How does that saying go? Man does not live on rice alone. :raz:

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That reminds me of the scene from the Joy Luck Club (the movie, never did read the book) where the American husband of one of the characters agreed with his Chinese m-i-l that a dish she prepared was "no good", not realizing that it was customary for her to criticize her own cooking, but a major faux pas to agree with her!  :laugh:  :laugh:

That may have been a B/F who didn't make the cut. As I recall, he said "It just needs a little soy sauce," and proceeded to pour some on it.

Incidentally, my Sister-in-law's first job when she came to the US was as an extra in "The Joy Luck Club". She was a maiden attendant in the wedding scene between the teenage girl and the young boy in China. It was filmed in a warehouse in Richmond, California.

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That may have been a B/F who didn't make the cut.  As I recall, he said "It just needs a little soy sauce," and proceeded to pour some on it.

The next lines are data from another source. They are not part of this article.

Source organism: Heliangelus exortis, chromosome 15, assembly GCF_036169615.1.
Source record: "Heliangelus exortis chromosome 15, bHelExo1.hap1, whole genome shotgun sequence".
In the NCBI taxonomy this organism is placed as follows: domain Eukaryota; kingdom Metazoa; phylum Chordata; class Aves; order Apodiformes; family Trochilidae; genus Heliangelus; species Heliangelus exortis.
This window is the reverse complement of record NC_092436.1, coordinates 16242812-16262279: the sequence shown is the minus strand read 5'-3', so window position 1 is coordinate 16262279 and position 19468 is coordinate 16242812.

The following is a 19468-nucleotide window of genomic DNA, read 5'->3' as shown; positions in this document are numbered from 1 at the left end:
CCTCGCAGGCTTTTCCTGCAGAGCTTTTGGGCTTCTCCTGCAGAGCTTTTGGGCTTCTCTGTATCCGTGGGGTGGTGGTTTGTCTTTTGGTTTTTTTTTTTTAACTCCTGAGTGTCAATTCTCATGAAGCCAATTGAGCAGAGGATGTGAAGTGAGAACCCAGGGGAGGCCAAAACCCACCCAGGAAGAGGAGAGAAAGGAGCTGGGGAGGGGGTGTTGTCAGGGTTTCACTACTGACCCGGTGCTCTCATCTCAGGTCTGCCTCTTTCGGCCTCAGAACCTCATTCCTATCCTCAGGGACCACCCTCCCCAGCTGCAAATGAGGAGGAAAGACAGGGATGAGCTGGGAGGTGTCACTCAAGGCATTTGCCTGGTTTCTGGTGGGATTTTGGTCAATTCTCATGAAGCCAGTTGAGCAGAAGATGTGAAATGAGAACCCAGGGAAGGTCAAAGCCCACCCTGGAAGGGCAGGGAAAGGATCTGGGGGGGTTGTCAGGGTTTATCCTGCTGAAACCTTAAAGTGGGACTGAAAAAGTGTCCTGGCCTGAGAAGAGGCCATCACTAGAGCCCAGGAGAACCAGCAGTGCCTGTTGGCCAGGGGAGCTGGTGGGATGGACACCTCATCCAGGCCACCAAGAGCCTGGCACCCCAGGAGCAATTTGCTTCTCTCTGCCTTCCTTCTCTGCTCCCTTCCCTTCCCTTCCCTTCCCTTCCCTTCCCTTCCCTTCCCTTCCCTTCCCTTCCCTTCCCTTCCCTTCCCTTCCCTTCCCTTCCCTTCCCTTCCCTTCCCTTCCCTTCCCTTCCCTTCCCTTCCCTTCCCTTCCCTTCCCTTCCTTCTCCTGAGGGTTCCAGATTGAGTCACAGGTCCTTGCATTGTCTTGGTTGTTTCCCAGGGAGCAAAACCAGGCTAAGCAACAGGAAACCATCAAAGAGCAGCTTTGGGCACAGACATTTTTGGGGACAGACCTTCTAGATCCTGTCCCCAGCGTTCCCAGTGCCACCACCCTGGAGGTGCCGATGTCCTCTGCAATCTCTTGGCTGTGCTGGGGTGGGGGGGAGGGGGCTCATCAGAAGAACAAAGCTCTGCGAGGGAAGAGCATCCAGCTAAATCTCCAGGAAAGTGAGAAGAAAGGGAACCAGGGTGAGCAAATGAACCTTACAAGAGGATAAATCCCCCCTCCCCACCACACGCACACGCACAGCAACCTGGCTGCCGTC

Yes, that's right. Hilarious! I can remember that look on the mother's face. It was an anger no words can express. After all, what could she say?

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Not chinese but....

I am caucasian and my husband is Japanese, I didn't eat my first Japanese food until I was in college and even then the first couple times were at Benihana style steak houses with the knife throwing chefs and food that tastes like nothing I have ever eaten in Japan....

Before I met my husband I lived with an ex-boyfriend, also Japanese, for almost 4 years, he hated western food. The first two meals I "cooked" for him were pasta (jarred sauce) and tacos, hey I was only 20 and had never cooked until then. Well he declared both meals unfit for humans and dumped them in the sink, hard to believe I gave him another three years!

Anyway I went out an got a Japanese cookbook and got quite good, for teh next couple years I cooked daily for not only him but 4 to 6 of his single male Japanese friends as well.